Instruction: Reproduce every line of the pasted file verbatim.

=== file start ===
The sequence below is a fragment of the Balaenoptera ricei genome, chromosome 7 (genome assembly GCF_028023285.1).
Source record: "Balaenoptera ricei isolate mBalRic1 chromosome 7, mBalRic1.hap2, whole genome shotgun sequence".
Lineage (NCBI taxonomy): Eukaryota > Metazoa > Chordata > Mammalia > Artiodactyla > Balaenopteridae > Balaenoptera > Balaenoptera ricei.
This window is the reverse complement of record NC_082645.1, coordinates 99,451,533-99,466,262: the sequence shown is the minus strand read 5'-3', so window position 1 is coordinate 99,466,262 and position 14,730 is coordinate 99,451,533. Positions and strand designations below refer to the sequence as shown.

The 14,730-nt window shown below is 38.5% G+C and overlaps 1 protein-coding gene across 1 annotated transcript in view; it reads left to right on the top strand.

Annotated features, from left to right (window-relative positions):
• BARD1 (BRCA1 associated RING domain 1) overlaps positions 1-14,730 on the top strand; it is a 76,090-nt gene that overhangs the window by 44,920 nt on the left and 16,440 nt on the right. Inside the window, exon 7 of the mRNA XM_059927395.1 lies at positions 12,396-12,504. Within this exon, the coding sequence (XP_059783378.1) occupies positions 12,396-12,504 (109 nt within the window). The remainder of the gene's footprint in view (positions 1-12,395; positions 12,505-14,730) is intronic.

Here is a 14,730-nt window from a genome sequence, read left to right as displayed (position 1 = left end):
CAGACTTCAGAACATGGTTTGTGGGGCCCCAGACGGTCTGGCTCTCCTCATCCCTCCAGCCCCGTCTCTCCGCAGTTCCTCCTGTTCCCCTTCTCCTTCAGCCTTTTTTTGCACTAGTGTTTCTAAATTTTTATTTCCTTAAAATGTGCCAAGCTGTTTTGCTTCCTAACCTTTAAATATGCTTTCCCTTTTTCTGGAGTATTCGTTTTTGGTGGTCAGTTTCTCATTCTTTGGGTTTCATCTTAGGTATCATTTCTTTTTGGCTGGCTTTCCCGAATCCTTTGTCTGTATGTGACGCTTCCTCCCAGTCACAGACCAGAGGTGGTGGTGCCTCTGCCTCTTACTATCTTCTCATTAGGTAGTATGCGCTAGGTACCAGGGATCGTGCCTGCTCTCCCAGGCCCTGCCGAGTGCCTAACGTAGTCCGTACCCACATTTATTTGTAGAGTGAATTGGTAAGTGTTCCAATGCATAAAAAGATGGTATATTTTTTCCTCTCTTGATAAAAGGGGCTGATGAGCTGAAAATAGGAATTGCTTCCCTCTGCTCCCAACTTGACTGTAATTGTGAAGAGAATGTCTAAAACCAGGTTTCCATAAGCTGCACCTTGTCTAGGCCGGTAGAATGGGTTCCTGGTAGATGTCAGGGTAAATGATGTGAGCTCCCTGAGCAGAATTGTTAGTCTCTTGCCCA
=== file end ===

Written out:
The sequence below is a fragment of the Balaenoptera ricei genome, chromosome 7 (genome assembly GCF_028023285.1).
Source record: "Balaenoptera ricei isolate mBalRic1 chromosome 7, mBalRic1.hap2, whole genome shotgun sequence".
Lineage (NCBI taxonomy): Eukaryota > Metazoa > Chordata > Mammalia > Artiodactyla > Balaenopteridae > Balaenoptera > Balaenoptera ricei.
This window is the reverse complement of record NC_082645.1, coordinates 99,451,533-99,466,262: the sequence shown is the minus strand read 5'-3', so window position 1 is coordinate 99,466,262 and position 14,730 is coordinate 99,451,533. Positions and strand designations below refer to the sequence as shown.

The 14,730-nt window shown below is 38.5% G+C and overlaps 1 protein-coding gene across 1 annotated transcript in view; it reads left to right on the top strand.

Annotated features, from left to right (window-relative positions):
• BARD1 (BRCA1 associated RING domain 1) overlaps positions 1-14,730 on the top strand; it is a 76,090-nt gene that overhangs the window by 44,920 nt on the left and 16,440 nt on the right. Inside the window, exon 7 of the mRNA XM_059927395.1 lies at positions 12,396-12,504. Within this exon, the coding sequence (XP_059783378.1) occupies positions 12,396-12,504 (109 nt within the window). The remainder of the gene's footprint in view (positions 1-12,395; positions 12,505-14,730) is intronic.

Here is a 14,730-nt window from a genome sequence, read left to right as displayed (position 1 = left end):
CAGACTTCAGAACATGGTTTGTGGGGCCCCAGACGGTCTGGCTCTCCTCATCCCTCCAGCCCCGTCTCTCCGCAGTTCCTCCTGTTCCCCTTCTCCTTCAGCCTTTTTTTGCACTAGTGTTTCTAAATTTTTATTTCCTTAAAATGTGCCAAGCTGTTTTGCTTCCTAACCTTTAAATATGCTTTCCCTTTTTCTGGAGTATTCGTTTTTGGTGGTCAGTTTCTCATTCTTTGGGTTTCATCTTAGGTATCATTTCTTTTTGGCTGGCTTTCCCGAATCCTTTGTCTGTATGTGACGCTTCCTCCCAGTCACAGACCAGAGGTGGTGGTGCCTCTGCCTCTTACTATCTTCTCATTAGGTAGTATGCGCTAGGTACCAGGGATCGTGCCTGCTCTCCCAGGCCCTGCCGAGTGCCTAACGTAGTCCGTACCCACATTTATTTGTAGAGTGAATTGGTAAGTGTTCCAATGCATAAAAAGATGGTATATTTTTTCCTCTCTTGATAAAAGGGGCTGATGAGCTGAAAATAGGAATTGCTTCCCTCTGCTCCCAACTTGACTGTAATTGTGAAGAGAATGTCTAAAACCAGGTTTCCATAAGCTGCACCTTGTCTAGGCCGGTAGAATGGGTTCCTGGTAGATGTCAGGGTAAATGATGTGAGCTCCCTGAGCAGAATTGTTAGTCTCTTGCCCA